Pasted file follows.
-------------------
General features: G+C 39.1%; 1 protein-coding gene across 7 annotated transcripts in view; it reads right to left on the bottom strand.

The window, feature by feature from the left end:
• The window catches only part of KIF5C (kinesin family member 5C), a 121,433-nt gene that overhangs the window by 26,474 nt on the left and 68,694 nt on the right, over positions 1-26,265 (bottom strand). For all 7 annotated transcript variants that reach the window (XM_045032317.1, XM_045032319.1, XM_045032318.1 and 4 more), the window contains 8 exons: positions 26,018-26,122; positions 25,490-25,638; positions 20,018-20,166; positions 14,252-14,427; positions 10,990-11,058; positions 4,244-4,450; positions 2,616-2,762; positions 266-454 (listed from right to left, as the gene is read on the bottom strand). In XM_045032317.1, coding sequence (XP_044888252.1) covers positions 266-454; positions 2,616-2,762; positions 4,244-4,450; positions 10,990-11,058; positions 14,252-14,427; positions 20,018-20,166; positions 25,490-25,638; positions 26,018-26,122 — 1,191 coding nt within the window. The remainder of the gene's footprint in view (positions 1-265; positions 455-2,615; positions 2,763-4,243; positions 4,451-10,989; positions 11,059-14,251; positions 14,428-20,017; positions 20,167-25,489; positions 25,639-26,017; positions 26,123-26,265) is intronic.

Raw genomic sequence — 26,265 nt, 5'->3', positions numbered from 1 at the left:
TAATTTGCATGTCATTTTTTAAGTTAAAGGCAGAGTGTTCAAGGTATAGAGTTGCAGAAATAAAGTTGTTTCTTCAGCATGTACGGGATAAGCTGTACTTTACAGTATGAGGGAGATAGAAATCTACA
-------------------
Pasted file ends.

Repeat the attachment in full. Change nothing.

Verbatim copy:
General features: G+C 39.1%; 1 protein-coding gene across 7 annotated transcripts in view; it reads right to left on the bottom strand.

The window, feature by feature from the left end:
• The window catches only part of KIF5C (kinesin family member 5C), a 121,433-nt gene that overhangs the window by 26,474 nt on the left and 68,694 nt on the right, over positions 1-26,265 (bottom strand). For all 7 annotated transcript variants that reach the window (XM_045032317.1, XM_045032319.1, XM_045032318.1 and 4 more), the window contains 8 exons: positions 26,018-26,122; positions 25,490-25,638; positions 20,018-20,166; positions 14,252-14,427; positions 10,990-11,058; positions 4,244-4,450; positions 2,616-2,762; positions 266-454 (listed from right to left, as the gene is read on the bottom strand). In XM_045032317.1, coding sequence (XP_044888252.1) covers positions 266-454; positions 2,616-2,762; positions 4,244-4,450; positions 10,990-11,058; positions 14,252-14,427; positions 20,018-20,166; positions 25,490-25,638; positions 26,018-26,122 — 1,191 coding nt within the window. The remainder of the gene's footprint in view (positions 1-265; positions 455-2,615; positions 2,763-4,243; positions 4,451-10,989; positions 11,059-14,251; positions 14,428-20,017; positions 20,167-25,489; positions 25,639-26,017; positions 26,123-26,265) is intronic.

Raw genomic sequence — 26,265 nt, 5'->3', positions numbered from 1 at the left:
TAATTTGCATGTCATTTTTTAAGTTAAAGGCAGAGTGTTCAAGGTATAGAGTTGCAGAAATAAAGTTGTTTCTTCAGCATGTACGGGATAAGCTGTACTTTACAGTATGAGGGAGATAGAAATCTACA